|The Valley of Roses is one of the biggest producers of rose oil in the world. The soil and the climate in this region are quite suitable for the roses. The conditions in Kazanlak proved to be more favourable for the cultivation of the rose than those in its own country of origin - Tunisia. This is specifically valid for the rainfalls. The air humidity, cloudiness and precipitation in May and June contributed to obtain roses yielding high percentage of oil.
The Rose Valley is not a geographical name – it is just a notion, associated with the location where the Bulgarian oil-bearing rose grows. The valley altitude is 710m at his highest point Klisoura. The climate in the Rose Valley is transitional between moderately continental and transitional continental. The rose plants usually start coming into leaf around March 10, when the air temperature settles at over 5º C.
The rainfalls in the Rose Valley are heaviest in the spring, with a peak in June. Daily rainfalls are not abundant, yet the rainy days are many. This kind of weather prolongs the flowering period, suppresses oil evaporation, at the same time increasing the yield of oil and its quality. The mean monthly precipitation in May and June is usually between 80 and 100 litres per square meter.
The absence of intensive sunshine prevents undesired liberation of the volatile aromatic ingredients from the flowers. Every five to seven years there occurs a sudden warming during the harvesting time, which hampers gathering, storing and distillation. To avoid the adverse effect of the winds on the rose bushes, they were always planted in hedge-rows.
To visit Bulgaria and not go to the Valley of Roses is to go to Egypt and not see the pyramids. The Valley of Roses is in the very heart of the country and is shielded by the high slopes of two majestic mountain ranges - the Balkan and Sredna Gora.
The rose, the queen of flowers, has been focusing the attention of people since the remote past as a symbol of beauty and youth. It was the Phoenicians who organized first the feast of the blessed flower. Cleopatra chose the rose for her palaces; her bathroom and numerous cosmetic substances all had a rose smell. The ancient Greeks decorated their temples with roses. Homer described rose oil in the "Iliad" and in the "Odyssey". In his "Natural History" Pliny mentions the rose that was grown in Thrace.
The rose - a symbol of perfect love.The Romans lavishly spent on rose fragrances; they adorned the feast tables with roses and Nero "invented" the rose rain. Christianity reinterpreted the symbol of fleeting pleasure as the symbol of perfect love and adorned the most virtuous maids with roses.
The rose - a kind of Bulgarian currency.The emergence of the perfume industry in France in the 17th century triggered off the rapid development of rose production, including the Bulgarian lands. Rose oil that was extracted, as in ancient times by the distillation of fresh rose petals, which were treated with water steam became a kind of Bulgarian currency.
The attar of roses.For centuries Bulgarians have planted roses, picked their flowers and extracted their heavenly essence – attar of roses. The rose, this marvellous gift of the land, is admired and used in perfumery, pharmacy and food industry.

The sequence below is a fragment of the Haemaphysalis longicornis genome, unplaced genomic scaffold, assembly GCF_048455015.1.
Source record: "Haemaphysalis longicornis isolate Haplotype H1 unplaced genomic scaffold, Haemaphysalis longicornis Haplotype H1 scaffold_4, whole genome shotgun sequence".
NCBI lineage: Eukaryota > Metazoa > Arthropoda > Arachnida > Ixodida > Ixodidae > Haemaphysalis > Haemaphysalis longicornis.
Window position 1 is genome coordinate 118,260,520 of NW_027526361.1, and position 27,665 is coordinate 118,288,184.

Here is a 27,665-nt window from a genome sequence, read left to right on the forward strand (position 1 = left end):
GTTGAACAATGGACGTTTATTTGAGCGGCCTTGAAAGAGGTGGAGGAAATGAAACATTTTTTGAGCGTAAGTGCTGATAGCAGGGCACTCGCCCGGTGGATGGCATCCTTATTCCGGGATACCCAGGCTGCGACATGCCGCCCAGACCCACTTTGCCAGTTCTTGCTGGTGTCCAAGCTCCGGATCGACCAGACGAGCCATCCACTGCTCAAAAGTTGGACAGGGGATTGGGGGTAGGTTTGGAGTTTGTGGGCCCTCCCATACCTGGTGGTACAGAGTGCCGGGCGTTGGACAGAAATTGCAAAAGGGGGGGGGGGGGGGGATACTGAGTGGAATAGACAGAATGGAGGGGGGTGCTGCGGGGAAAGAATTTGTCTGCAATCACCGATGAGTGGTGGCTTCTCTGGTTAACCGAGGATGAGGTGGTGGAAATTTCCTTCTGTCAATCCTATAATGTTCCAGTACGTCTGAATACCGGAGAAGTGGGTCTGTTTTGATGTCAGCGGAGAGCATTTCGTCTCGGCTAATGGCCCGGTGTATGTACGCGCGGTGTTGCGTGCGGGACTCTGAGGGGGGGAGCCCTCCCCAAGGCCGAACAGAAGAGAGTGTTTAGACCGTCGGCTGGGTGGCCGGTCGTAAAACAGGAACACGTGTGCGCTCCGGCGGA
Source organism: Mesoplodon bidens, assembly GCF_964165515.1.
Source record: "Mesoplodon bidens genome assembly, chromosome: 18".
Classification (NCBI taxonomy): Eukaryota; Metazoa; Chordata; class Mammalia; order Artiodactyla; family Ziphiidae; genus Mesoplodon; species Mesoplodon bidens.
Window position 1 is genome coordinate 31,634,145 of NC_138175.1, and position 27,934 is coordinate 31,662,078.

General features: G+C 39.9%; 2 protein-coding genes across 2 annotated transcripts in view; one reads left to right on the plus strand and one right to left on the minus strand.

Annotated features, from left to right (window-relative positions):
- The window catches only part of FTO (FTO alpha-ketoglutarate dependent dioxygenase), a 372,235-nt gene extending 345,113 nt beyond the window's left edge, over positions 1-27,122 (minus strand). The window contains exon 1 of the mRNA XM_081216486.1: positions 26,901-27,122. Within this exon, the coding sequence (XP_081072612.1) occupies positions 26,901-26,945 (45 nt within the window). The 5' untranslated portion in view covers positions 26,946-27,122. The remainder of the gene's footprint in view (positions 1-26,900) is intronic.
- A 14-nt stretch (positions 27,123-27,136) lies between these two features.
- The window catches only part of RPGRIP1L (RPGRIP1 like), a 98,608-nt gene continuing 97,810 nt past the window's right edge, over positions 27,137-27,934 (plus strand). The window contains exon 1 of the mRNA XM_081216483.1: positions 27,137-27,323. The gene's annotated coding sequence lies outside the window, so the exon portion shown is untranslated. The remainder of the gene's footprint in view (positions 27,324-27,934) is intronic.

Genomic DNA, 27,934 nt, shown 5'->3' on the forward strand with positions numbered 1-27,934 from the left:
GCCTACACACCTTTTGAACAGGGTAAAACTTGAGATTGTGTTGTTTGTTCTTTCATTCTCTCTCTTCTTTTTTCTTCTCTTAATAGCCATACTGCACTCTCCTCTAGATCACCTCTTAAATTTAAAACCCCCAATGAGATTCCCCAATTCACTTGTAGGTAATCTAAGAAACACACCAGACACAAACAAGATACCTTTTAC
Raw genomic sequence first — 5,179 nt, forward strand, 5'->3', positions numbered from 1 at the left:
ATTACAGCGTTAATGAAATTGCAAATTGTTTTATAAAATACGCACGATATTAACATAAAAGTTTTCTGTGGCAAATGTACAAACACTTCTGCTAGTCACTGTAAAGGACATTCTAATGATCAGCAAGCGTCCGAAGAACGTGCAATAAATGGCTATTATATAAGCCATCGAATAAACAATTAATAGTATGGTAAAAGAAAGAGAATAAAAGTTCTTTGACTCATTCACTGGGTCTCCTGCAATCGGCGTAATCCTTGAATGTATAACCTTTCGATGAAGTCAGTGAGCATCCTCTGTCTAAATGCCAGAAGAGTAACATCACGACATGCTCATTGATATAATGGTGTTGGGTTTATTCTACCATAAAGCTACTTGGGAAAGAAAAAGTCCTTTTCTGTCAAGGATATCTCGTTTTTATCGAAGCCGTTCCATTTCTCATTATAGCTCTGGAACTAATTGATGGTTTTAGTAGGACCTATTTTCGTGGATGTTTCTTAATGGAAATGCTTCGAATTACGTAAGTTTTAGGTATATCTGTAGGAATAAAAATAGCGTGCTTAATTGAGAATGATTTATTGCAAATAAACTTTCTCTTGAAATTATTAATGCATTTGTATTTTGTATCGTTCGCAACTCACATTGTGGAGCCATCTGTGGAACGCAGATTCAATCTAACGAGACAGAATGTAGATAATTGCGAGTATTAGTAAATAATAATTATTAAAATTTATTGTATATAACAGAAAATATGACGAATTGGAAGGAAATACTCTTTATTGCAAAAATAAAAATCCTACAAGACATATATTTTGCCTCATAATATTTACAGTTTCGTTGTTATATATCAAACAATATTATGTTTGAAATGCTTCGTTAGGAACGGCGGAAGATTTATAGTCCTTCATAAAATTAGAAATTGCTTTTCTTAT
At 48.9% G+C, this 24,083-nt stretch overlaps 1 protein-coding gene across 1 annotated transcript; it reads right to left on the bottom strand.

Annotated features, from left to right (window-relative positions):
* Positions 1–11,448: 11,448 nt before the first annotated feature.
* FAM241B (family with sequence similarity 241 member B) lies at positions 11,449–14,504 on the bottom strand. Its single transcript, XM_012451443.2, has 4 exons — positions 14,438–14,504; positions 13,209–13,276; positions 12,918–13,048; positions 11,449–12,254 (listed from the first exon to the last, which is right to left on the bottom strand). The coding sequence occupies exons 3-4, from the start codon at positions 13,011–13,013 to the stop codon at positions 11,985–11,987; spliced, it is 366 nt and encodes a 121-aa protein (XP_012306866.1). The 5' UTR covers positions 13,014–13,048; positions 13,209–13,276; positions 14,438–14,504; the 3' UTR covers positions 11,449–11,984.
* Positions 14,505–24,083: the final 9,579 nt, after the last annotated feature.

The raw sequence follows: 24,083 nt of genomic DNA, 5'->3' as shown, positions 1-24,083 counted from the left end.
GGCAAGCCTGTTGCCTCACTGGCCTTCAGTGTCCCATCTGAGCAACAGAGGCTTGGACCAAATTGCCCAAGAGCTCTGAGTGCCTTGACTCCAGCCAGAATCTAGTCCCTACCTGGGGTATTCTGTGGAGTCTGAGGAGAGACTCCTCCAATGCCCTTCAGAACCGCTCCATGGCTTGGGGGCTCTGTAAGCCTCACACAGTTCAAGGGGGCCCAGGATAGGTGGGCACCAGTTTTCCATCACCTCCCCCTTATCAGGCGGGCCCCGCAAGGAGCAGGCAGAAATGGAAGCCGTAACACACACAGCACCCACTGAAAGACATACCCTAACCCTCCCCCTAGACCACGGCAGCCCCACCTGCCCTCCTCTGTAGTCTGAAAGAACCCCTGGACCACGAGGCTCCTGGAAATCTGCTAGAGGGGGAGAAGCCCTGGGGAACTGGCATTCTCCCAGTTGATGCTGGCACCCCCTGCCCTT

The Festival of Roses.The Rose Valley is magically transformed with breath-taking blooms in May and early June each year when The Festival of Roses is celebrated in many towns of the region. Rose picking rituals and folklore displays are presented.
Queen Rose.The festival program includes the coronation of Queen Rose (a beauty contest in several rounds), the traditional rose-picking ritual and rose-distillation that gives you a true feeling of authenticity.
The Festival ends with a street procession in which the main role is allotted for the participants of the International Folklore Festival that has been hold parallel to the Festival of Roses for some years.
Other places of interest in the region:
Kazanlak.The town of Kazanluk is located in the gorgeous Valley of Roses at the foot of the Balkan Mountains. The natural geographical centre of Bulgaria is just here where the roads of domestic and international tourist routes cross each other.
Thracian tomb – Kazanlak.One of the most famous monuments of Thracian culture, included in the World Register of Historical Sites, in 1979, was discovered in 1944. A corridor, 1. 95 m in length, 1. 12 m in width and 2. 24 m in height leads to a domed tomb, 3. 25 m in height and one of the most famous monuments of Thracian culture, included in the World Register of Historical Sites, in 1979, was discovered in 1944. A corridor, 1. 95 m in length, 1. 12 m in width and 2. 24 m in height leads to a domed tomb, 3. 25 m in height and 2. 65 m in diameter at the base.The building material is brick, used two centuries later by the Romans. The frame is of blocks of stone and clay is used as bonding material. It is situated in the southern part of a mound, at ground level. Entrance is from the south side. The tomb became world famous with its unique mural, done in wet fresco and tempera. The artistic decoration covers an area of 40m2 and is an extraordinary art gallery, taking the visitor a long way back in time. The pictures show battles and scenes from daily life, realistically displayed, with great dynamism and details in the clothing and armour. The scenes of funeral procession , the musicians, the Thracian ruler and his wife, the chariots, the horses and other depictions are all very interesting. The tomb dates from the late IV c. - early III c. B.C. Nearby an exact copy has been built for tourists.
The Thracian tomb is situated in the north-eastern part of Kazanlak
The Valley of Roses.To visit Bulgaria and not go to the Valley of Roses is to go to Egypt and not see the pyramids. The Valley of Roses is in the very heart of the country and is shielded by the high slopes of two majestic mountain ranges - the Balkan and Sredna Gora.